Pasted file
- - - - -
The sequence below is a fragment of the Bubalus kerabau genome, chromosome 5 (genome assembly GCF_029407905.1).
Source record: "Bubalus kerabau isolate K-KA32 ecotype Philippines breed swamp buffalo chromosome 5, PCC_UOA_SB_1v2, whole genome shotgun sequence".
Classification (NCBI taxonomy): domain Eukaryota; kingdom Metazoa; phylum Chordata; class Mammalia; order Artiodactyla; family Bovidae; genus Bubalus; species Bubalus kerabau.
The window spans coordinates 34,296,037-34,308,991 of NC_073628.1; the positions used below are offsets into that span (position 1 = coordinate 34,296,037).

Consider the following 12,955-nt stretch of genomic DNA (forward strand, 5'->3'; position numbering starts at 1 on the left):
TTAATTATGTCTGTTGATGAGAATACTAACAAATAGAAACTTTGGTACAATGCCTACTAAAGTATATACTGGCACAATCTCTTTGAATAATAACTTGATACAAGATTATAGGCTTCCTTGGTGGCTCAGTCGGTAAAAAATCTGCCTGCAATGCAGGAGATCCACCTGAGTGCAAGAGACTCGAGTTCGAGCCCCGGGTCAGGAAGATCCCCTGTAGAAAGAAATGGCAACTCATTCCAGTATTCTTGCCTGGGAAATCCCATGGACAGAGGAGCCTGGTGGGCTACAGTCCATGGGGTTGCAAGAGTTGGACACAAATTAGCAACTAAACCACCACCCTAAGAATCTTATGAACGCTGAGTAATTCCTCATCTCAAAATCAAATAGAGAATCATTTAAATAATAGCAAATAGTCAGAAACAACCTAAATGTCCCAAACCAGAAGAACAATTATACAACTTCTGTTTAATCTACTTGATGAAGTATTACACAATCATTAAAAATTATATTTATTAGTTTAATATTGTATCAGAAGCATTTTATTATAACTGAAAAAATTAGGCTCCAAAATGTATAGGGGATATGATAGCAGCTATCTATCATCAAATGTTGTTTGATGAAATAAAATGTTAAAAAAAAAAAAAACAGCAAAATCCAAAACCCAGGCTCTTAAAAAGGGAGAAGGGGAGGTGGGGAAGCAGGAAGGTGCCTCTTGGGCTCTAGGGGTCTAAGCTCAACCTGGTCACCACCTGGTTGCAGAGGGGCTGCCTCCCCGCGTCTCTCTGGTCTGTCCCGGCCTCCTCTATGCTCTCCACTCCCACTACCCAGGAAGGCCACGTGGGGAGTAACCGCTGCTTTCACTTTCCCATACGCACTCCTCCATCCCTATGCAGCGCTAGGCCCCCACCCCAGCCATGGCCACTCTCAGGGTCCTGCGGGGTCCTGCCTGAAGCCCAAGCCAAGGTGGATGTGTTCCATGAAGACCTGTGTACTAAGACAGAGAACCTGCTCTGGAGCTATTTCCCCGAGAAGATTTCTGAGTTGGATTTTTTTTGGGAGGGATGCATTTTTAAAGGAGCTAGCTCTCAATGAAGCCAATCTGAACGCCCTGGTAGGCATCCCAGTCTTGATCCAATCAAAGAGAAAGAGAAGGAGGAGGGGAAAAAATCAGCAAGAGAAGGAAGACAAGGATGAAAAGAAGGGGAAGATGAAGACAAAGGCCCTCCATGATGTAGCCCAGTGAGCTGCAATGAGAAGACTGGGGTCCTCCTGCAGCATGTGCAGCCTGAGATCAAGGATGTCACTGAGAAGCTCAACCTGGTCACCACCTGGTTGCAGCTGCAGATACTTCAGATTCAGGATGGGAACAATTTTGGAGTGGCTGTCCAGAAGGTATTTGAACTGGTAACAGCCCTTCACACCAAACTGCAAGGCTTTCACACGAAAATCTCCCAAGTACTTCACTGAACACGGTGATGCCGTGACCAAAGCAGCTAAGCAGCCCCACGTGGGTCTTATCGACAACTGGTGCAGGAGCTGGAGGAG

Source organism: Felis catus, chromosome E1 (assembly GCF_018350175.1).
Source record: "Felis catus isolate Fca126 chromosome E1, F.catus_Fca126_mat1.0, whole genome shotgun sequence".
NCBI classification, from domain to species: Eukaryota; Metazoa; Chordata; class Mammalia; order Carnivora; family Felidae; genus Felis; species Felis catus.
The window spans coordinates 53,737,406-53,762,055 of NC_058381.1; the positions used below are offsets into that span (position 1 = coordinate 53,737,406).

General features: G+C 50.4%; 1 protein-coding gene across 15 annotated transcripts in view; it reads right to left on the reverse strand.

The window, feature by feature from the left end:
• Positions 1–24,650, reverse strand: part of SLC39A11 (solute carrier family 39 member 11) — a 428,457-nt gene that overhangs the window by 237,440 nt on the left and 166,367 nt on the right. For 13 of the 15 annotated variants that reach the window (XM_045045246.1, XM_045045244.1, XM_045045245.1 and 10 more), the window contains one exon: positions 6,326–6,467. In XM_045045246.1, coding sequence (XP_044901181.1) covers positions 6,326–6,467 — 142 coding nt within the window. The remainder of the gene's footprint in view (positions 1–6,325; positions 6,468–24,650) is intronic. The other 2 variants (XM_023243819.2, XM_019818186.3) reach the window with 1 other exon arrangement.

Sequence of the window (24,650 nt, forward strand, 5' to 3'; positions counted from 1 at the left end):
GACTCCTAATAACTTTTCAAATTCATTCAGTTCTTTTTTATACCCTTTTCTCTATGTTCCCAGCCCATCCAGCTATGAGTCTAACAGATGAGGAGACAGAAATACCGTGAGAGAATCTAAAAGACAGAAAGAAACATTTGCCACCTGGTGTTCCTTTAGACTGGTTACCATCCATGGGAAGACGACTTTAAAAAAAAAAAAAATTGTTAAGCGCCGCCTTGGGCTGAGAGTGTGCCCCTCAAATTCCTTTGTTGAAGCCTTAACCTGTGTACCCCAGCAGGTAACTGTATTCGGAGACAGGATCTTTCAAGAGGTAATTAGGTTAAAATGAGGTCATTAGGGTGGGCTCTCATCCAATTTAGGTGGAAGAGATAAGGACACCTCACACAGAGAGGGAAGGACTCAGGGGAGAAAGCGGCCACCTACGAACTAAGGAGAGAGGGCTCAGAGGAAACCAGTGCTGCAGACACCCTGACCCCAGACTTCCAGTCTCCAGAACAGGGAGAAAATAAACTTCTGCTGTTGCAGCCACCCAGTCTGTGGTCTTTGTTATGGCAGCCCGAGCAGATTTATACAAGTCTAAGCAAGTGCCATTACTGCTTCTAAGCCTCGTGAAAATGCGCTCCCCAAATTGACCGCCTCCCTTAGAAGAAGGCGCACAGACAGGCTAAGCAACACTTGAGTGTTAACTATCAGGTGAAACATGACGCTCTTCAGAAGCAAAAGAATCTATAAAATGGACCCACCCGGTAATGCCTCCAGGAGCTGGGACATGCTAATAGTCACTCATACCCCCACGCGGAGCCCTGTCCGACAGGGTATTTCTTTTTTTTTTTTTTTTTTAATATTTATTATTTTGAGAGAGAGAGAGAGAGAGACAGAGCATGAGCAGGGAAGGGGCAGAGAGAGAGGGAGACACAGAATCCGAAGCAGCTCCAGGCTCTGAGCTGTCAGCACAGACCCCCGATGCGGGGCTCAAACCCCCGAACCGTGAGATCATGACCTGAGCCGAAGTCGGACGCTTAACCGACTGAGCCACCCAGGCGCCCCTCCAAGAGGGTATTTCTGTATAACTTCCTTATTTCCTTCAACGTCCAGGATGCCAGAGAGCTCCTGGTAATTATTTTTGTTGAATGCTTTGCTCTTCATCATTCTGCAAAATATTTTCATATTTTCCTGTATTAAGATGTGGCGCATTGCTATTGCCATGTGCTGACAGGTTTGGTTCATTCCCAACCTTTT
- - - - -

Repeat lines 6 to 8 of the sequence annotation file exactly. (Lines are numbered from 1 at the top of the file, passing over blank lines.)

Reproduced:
TTAATTATGTCTGTTGATGAGAATACTAACAAATAGAAACTTTGGTACAATGCCTACTAAAGTATATACTGGCACAATCTCTTTGAATAATAACTTGATACAAGATTATAGGCTTCCTTGGTGGCTCAGTCGGTAAAAAATCTGCCTGCAATGCAGGAGATCCACCTGAGTGCAAGAGACTCGAGTTCGAGCCCCGGGTCAGGAAGATCCCCTGTAGAAAGAAATGGCAACTCATTCCAGTATTCTTGCCTGGGAAATCCCATGGACAGAGGAGCCTGGTGGGCTACAGTCCATGGGGTTGCAAGAGTTGGACACAAATTAGCAACTAAACCACCACCCTAAGAATCTTATGAACGCTGAGTAATTCCTCATCTCAAAATCAAATAGAGAATCATTTAAATAATAGCAAATAGTCAGAAACAACCTAAATGTCCCAAACCAGAAGAACAATTATACAACTTCTGTTTAATCTACTTGATGAAGTATTACACAATCATTAAAAATTATATTTATTAGTTTAATATTGTATCAGAAGCATTTTATTATAACTGAAAAAATTAGGCTCCAAAATGTATAGGGGATATGATAGCAGCTATCTATCATCAAATGTTGTTTGATGAAATAAAATGTTAAAAAAAAAAAAAACAGCAAAATCCAAAACCCAGGCTCTTAAAAAGGGAGAAGGGGAGGTGGGGAAGCAGGAAGGTGCCTCTTGGGCTCTAGGGGTCTAAGCTCAACCTGGTCACCACCTGGTTGCAGAGGGGCTGCCTCCCCGCGTCTCTCTGGTCTGTCCCGGCCTCCTCTATGCTCTCCACTCCCACTACCCAGGAAGGCCACGTGGGGAGTAACCGCTGCTTTCACTTTCCCATACGCACTCCTCCATCCCTATGCAGCGCTAGGCCCCCACCCCAGCCATGGCCACTCTCAGGGTCCTGCGGGGTCCTGCCTGAAGCCCAAGCCAAGGTGGATGTGTTCCATGAAGACCTGTGTACTAAGACAGAGAACCTGCTCTGGAGCTATTTCCCCGAGAAGATTTCTGAGTTGGATTTTTTTTGGGAGGGATGCATTTTTAAAGGAGCTAGCTCTCAATGAAGCCAATCTGAACGCCCTGGTAGGCATCCCAGTCTTGATCCAATCAAAGAGAAAGAGAAGGAGGAGGGGAAAAAATCAGCAAGAGAAGGAAGACAAGGATGAAAAGAAGGGGAAGATGAAGACAAAGGCCCTCCATGATGTAGCCCAGTGAGCTGCAATGAGAAGACTGGGGTCCTCCTGCAGCATGTGCAGCCTGAGATCAAGGATGTCACTGAGAAGCTCAACCTGGTCACCACCTGGTTGCAGCTGCAGATACTTCAGATTCAGGATGGGAACAATTTTGGAGTGGCTGTCCAGAAGGTATTTGAACTGGTAACAGCCCTTCACACCAAACTGCAAGGCTTTCACACGAAAATCTCCCAAGTACTTCACTGAACACGGTGATGCCGTGACCAAAGCAGCTAAGCAGCCCCACGTGGGTCTTATCGACAACTGGTGCAGGAGCTGGAGGAG

Source organism: Felis catus, chromosome E1 (assembly GCF_018350175.1).
Source record: "Felis catus isolate Fca126 chromosome E1, F.catus_Fca126_mat1.0, whole genome shotgun sequence".